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Healthcare transformation and innovation

The healthcare and technology revolution

Digital_Health

Healthcare today is undergoing a serious change that will affect our lives in the future. The rapid evolution of technology and tech applications is altering many different industries, and healthcare does not make an exception in this process of transformation. Advances in technology change the way we approach healthcare, creating new opportunities in areas like digital therapies, health technology or health insurance innovation.

Both healthcare and technology industries are extremely broad and complex, and it is difficult to keep up with everything that is taking place within those realities on a daily basis. Healthcare problems are transforming; thus new solutions are vital.

One of our goals for the Frontiers Health conference, which took place late last year, was to organise an event that would let people from the different fields of healthcare and technology build a common picture and understanding of how new medicine and health technology are replacing traditional silos to positively shape the global health situation. Of course innovation alone cannot transform healthcare and the role of healthcare policy and the regulators that can inform and help guide the process of innovation towards adoption are also important, and to that end, we made sure that the regulatory angle was also well-represented at the event.

The EMA’s approach to digital health

Marisa Papaluca is the European Medicine Agency’s senior scientific advisor to the regulatory science strategy of the scientific committees, and was one of the presenters at the Frontiers Health Conference. During the event, she gave an insightful look at how digital health and innovation are playing a key role at transforming the regulatory mission of the agency.

Marisa explained that the European Medicines Agency is fully engaged in digital health as a medicines regulator because it recognises the great potential that digital health will have in transforming medicine itself. As a result, the agency has begun to provide guidance for situations that are difficult to tackle because of the completely new ways of sourcing and generating data, which includes the ability to measure new things in life sciences that will one day be studied and that will generate a wealth of new medical knowledge.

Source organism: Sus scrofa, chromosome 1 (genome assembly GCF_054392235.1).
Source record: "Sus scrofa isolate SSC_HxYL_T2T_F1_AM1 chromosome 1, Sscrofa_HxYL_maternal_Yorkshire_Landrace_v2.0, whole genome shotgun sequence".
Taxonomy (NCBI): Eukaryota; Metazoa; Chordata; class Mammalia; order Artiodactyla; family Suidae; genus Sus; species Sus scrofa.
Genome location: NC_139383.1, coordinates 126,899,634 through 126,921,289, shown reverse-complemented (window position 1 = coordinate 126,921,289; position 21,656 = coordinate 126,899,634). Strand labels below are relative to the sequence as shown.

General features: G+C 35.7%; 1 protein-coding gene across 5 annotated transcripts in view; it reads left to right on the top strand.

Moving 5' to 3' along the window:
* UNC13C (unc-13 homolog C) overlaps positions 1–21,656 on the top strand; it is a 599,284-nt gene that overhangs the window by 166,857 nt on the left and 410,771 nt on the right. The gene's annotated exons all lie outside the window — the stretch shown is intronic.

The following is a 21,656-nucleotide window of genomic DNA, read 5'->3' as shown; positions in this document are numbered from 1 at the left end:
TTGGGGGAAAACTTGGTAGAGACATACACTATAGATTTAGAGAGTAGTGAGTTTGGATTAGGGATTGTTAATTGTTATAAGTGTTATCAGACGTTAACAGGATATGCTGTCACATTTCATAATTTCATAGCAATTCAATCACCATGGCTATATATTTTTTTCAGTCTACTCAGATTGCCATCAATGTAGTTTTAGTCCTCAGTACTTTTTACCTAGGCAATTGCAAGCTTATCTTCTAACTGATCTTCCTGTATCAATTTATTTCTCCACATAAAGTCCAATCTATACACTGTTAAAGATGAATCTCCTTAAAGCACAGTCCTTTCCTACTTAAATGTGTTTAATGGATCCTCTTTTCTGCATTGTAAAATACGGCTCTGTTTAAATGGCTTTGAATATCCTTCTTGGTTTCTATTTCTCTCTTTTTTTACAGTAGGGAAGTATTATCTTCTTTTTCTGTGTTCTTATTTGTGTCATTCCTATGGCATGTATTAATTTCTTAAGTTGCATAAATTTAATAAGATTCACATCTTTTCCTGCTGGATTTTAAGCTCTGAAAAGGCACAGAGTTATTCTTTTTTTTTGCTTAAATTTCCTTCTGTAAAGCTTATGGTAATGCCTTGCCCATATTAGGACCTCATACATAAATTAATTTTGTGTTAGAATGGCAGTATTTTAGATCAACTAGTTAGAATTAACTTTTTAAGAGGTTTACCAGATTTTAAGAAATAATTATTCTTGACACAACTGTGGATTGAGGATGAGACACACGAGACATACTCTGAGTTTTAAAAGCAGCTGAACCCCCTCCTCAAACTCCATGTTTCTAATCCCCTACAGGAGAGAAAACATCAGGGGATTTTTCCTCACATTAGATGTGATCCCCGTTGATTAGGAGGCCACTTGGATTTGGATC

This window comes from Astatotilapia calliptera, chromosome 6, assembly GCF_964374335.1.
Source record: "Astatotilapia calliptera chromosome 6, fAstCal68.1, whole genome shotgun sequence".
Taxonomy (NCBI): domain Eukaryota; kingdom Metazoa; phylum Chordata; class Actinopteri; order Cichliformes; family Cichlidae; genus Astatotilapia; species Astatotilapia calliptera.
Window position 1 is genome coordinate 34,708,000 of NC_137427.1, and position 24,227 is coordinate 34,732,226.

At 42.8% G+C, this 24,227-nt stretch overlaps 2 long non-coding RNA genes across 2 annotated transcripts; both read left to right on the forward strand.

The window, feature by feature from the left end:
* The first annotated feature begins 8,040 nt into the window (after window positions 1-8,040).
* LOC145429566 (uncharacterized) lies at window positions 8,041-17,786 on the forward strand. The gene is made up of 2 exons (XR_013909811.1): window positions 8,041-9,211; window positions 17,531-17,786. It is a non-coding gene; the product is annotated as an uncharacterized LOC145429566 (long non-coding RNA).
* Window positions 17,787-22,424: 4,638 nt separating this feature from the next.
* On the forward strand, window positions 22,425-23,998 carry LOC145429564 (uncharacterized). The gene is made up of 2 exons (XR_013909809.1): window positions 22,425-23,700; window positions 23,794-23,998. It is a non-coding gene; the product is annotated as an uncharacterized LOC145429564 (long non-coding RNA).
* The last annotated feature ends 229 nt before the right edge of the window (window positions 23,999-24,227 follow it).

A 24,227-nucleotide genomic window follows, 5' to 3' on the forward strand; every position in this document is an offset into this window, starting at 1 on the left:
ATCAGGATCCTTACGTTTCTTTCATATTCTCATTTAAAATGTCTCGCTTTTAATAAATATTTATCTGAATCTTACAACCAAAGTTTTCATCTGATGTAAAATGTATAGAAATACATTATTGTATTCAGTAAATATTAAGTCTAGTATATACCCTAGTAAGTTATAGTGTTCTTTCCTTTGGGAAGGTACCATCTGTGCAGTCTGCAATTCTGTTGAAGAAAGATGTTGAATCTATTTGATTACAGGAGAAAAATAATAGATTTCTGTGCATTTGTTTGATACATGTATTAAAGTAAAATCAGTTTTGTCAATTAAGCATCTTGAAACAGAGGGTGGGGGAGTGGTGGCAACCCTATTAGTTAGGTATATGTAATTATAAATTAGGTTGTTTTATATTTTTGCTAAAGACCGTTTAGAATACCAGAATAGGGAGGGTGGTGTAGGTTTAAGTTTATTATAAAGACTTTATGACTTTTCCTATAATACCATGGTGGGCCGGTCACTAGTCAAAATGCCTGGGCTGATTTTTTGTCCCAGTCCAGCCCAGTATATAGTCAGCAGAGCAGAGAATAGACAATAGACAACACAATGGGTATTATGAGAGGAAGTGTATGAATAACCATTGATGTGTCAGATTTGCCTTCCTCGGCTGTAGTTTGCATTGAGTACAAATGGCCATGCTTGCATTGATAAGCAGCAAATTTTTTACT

The agency’s shift to recognising the value that data will have in healthcare had its beginning in wanting to find a practical way to improve upon the drug review and approval process which, in the past, involved the submission of thousands upon thousands of printed pages of information. From July 2013, in the context of the International Conference on Harmonisation of requirements for medicinal products marketing applications, the Agency and the regulatory network moved from paper to a mandatory submission of the Common Technical Document whereby all data is electronically submitted, reviewed and stored. Since then, relentless progress has been made to progress data standards to make this data actionable by both regulators making approval and supervisory decisions, and scientists who may want to leverage it in future research.

Non-commercially confidential data submitted and stored at the Agency was made accessible via a relevant transparency law for Access to Documents and more recently via the policy decision to make available the clinical reports of the studies submitted.

Marisa went on to describe how a data-driven healthcare paradigm has become the mission of several important research efforts such as The BRAIN initiative, launched in parallel with the US, In silico Trials Networks, the Physiological Me, etc.

Massive data collection, she explained is also emerging as a way to better define clinical outcomes based on digital measurements that are unprecedented and completely new, but that can now be contextualised around the existing medical outcomes data that has been accumulated over time.

Marisa went on to explain how the European Medicines Agency has always had a strategy of partnering with all the traditional stakeholders in the medical policy arena, and found itself working closely in areas around patient awareness, empowerment and interaction, healthcare providers and, more recently, academia and primary care physicians, mostly driven by the need for the regulators to be collaboratively involved in the areas where health innovation emerges.